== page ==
IBM Watson Tracks Cloud-based Analytics from the Sidelines of the U.S. Open Tennis Championship

The 2016 U.S. Open Tennis Championship in Queens, New York, attracted more than 700,000 fans onsite and more than 15 million worldwide on a variety of digital platforms. IBM’s partnership with the U.S. Tennis Association was visible around the venues as well as online via pre- and in-match graphics and analytics. IBM was not simply one in a long line of sponsors, though; the tech giant is actually a partner of the USTA. If you were one of the 15 million worldwide fans who tuned in to the action via digital platforms, you may have noticed that the pre-match and in-match graphics and analytics were provided by IBM.

During the matches, IBM collected data from the umpire’s chair, statisticians in the stadium and sensors around the court. In addition to scoring information and player bios, IBM monitored match statistics like winners, aces, faults and radar speed readings for serves. The information was packaged and distributed to viewers around the world in on-screen graphics. Before each match, for example, the TV broadcast featured “Keys to the Match,” which analyzed past performances to help players understand how to best compete against a specific opponent.

For the first time, fans at the U.S. Open were able to take advantage of one of IBM’s most innovative technologies: IBM Watson. Anyone with an iPhone, iPad or Android device could download the USTA’s 2016 US Open Tennis Championships app, which offered live scores, videos, schedule of play, guest info and much more. The app was developed by IBM and powered by Watson, allowing users to take advantage of Watson’s language capabilities. In their natural language, fans could ask the app logistical questions like: “Where are the bathrooms?” and Watson would direct them.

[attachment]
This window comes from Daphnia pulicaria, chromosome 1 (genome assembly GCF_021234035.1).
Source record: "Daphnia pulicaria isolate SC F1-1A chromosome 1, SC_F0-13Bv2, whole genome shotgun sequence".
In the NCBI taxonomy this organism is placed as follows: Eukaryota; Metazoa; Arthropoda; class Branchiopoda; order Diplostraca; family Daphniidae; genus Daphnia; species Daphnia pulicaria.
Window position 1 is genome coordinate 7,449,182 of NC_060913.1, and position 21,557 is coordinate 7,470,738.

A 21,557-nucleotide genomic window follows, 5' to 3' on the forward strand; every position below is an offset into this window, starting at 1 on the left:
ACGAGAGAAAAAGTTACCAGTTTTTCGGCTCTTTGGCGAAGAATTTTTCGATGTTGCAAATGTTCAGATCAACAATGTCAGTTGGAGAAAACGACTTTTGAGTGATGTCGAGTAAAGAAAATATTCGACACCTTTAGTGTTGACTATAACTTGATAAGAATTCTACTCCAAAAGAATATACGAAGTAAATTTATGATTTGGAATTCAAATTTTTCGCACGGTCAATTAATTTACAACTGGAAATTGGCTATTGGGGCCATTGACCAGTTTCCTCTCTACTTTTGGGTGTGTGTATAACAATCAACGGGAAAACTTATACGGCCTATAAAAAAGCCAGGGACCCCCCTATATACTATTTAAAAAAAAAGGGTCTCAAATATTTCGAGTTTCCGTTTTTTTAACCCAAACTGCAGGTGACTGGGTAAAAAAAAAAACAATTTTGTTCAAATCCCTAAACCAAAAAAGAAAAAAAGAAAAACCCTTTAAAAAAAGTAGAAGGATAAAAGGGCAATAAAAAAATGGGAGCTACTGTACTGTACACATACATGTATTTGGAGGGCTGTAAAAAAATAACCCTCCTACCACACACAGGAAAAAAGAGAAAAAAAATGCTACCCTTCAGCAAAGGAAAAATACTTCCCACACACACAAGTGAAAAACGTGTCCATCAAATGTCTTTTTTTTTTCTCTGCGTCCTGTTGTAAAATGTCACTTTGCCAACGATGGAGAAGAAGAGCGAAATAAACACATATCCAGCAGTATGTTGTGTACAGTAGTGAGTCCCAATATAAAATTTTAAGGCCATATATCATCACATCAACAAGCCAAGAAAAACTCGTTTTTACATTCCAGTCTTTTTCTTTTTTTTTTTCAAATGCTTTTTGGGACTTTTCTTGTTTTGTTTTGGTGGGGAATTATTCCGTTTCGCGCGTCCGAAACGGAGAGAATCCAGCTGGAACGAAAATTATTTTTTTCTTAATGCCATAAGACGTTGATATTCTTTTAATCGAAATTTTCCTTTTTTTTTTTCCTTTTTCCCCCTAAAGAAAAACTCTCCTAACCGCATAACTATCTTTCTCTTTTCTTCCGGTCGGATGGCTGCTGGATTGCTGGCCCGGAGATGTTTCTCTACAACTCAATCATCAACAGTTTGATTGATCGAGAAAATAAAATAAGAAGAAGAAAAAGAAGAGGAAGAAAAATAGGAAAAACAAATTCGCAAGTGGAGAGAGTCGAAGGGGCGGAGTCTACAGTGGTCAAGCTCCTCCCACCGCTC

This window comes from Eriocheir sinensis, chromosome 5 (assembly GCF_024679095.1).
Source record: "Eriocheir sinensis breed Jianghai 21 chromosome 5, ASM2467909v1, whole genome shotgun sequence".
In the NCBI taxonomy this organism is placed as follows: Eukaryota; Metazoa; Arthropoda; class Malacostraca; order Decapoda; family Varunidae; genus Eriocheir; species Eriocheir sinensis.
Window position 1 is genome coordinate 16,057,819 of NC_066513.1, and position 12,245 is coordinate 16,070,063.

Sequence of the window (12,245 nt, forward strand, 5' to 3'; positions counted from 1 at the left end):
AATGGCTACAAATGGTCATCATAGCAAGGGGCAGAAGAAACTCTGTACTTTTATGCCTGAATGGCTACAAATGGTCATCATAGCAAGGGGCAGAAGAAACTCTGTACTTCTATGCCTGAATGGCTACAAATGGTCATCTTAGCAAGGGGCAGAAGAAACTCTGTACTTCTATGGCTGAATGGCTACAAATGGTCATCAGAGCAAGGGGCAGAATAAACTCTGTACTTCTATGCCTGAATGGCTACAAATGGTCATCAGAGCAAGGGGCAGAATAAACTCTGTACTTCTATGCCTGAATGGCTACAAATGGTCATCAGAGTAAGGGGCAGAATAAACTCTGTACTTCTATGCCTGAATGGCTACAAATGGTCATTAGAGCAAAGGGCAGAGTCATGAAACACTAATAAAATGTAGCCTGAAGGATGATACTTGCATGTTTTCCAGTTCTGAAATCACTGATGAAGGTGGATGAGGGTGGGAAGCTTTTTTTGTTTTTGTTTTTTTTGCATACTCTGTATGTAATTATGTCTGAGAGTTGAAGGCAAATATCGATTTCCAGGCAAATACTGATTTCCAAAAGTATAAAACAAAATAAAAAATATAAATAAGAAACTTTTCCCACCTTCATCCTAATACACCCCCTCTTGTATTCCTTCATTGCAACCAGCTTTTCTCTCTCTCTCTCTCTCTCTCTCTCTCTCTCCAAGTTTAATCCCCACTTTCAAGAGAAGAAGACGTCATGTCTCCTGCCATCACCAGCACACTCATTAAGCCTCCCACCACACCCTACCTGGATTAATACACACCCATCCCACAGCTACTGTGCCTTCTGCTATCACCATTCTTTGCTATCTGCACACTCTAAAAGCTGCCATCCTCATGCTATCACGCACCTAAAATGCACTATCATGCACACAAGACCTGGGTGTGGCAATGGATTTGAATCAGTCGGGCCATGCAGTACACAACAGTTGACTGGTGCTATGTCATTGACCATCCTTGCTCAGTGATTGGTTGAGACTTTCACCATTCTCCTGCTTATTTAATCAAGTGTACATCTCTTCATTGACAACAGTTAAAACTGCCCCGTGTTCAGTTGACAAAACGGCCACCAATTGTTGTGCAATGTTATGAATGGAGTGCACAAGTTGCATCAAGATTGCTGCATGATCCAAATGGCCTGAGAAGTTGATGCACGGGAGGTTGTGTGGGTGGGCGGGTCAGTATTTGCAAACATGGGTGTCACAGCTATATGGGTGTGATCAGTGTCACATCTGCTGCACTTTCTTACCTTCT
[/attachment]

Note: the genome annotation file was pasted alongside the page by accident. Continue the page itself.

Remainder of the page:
This year, IBM delivered six different digital U.S. Open platforms (mobile sites, apps, etc.) in addition to all of the match analytics and graphics, with the cloud being an essential component of every service provided.

IBM used cloud technologies like Bluemix, which makes it easy to tap into Watson APIs, and SoftLayer, which supports continuous operation, to support the U.S. Open platforms. This cloud service is supported and complemented by physical infrastructure like bare metal servers within a dedicated server environment. Together, the on-site infrastructure, backed by cloud technologies, allowed IBM to deliver richer analytics faster – a capability many companies today want.

A physical, on-site and dedicated hardware environment is exactly what the mainframe brings to the cloud and analytics. Mainframes are built for the high-processing needs of the cloud environment. In last year’s Syncsort and Enterprise Systems Media survey, 69 percent of IT managers ranked the use of the mainframe for large-scale processing as “very important.” Coupled with the flexibility of the cloud, mainframes give businesses the best of all worlds: speed, power and reliability.

In addition, the movement towards public APIs in software development favors mainframes’ role in supporting analytics. APIs serve as the bridge between the modern apps today’s companies are developing, and the mainframes they are invested in using.  

SHARE is a community of mainframe professionals spreading the word about the mainframe’s unique advantages in today’s technological landscape.

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